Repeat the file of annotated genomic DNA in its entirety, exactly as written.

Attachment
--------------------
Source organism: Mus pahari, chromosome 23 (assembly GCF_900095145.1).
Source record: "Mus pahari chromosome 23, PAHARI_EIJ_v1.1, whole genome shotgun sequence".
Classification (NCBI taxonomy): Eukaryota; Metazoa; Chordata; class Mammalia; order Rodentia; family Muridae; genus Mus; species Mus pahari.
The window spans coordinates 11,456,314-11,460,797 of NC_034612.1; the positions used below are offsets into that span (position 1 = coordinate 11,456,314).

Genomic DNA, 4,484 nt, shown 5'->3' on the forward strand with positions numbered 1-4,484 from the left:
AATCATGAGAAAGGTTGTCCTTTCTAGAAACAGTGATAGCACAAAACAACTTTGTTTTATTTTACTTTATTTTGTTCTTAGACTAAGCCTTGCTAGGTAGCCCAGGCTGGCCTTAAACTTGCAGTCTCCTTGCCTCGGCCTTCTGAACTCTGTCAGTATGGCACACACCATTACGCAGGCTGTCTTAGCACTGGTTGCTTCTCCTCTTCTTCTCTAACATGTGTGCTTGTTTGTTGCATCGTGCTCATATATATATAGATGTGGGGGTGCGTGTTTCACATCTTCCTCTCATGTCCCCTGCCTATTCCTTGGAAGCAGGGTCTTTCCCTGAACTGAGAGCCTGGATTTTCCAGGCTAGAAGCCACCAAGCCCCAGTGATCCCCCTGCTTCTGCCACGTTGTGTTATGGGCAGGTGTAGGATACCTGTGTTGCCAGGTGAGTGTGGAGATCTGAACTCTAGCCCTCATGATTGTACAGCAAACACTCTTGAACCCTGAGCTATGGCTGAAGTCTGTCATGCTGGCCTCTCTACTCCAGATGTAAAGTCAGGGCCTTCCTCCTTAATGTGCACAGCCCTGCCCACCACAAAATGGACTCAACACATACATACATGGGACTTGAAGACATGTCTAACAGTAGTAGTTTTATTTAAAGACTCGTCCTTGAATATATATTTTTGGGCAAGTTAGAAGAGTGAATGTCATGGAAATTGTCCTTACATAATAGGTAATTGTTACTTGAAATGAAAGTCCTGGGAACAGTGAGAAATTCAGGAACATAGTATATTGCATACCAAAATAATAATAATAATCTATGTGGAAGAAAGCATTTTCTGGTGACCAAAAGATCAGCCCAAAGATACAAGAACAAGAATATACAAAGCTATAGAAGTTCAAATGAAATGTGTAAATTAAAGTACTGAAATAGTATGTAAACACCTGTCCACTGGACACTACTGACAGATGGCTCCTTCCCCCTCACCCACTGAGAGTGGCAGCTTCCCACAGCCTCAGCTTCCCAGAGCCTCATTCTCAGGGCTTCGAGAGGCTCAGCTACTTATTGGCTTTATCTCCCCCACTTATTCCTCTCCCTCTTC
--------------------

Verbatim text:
Source organism: Mus pahari, chromosome 23 (assembly GCF_900095145.1).
Source record: "Mus pahari chromosome 23, PAHARI_EIJ_v1.1, whole genome shotgun sequence".
Classification (NCBI taxonomy): Eukaryota; Metazoa; Chordata; class Mammalia; order Rodentia; family Muridae; genus Mus; species Mus pahari.
The window spans coordinates 11,456,314-11,460,797 of NC_034612.1; the positions used below are offsets into that span (position 1 = coordinate 11,456,314).

Genomic DNA, 4,484 nt, shown 5'->3' on the forward strand with positions numbered 1-4,484 from the left:
AATCATGAGAAAGGTTGTCCTTTCTAGAAACAGTGATAGCACAAAACAACTTTGTTTTATTTTACTTTATTTTGTTCTTAGACTAAGCCTTGCTAGGTAGCCCAGGCTGGCCTTAAACTTGCAGTCTCCTTGCCTCGGCCTTCTGAACTCTGTCAGTATGGCACACACCATTACGCAGGCTGTCTTAGCACTGGTTGCTTCTCCTCTTCTTCTCTAACATGTGTGCTTGTTTGTTGCATCGTGCTCATATATATATAGATGTGGGGGTGCGTGTTTCACATCTTCCTCTCATGTCCCCTGCCTATTCCTTGGAAGCAGGGTCTTTCCCTGAACTGAGAGCCTGGATTTTCCAGGCTAGAAGCCACCAAGCCCCAGTGATCCCCCTGCTTCTGCCACGTTGTGTTATGGGCAGGTGTAGGATACCTGTGTTGCCAGGTGAGTGTGGAGATCTGAACTCTAGCCCTCATGATTGTACAGCAAACACTCTTGAACCCTGAGCTATGGCTGAAGTCTGTCATGCTGGCCTCTCTACTCCAGATGTAAAGTCAGGGCCTTCCTCCTTAATGTGCACAGCCCTGCCCACCACAAAATGGACTCAACACATACATACATGGGACTTGAAGACATGTCTAACAGTAGTAGTTTTATTTAAAGACTCGTCCTTGAATATATATTTTTGGGCAAGTTAGAAGAGTGAATGTCATGGAAATTGTCCTTACATAATAGGTAATTGTTACTTGAAATGAAAGTCCTGGGAACAGTGAGAAATTCAGGAACATAGTATATTGCATACCAAAATAATAATAATAATCTATGTGGAAGAAAGCATTTTCTGGTGACCAAAAGATCAGCCCAAAGATACAAGAACAAGAATATACAAAGCTATAGAAGTTCAAATGAAATGTGTAAATTAAAGTACTGAAATAGTATGTAAACACCTGTCCACTGGACACTACTGACAGATGGCTCCTTCCCCCTCACCCACTGAGAGTGGCAGCTTCCCACAGCCTCAGCTTCCCAGAGCCTCATTCTCAGGGCTTCGAGAGGCTCAGCTACTTATTGGCTTTATCTCCCCCACTTATTCCTCTCCCTCTTC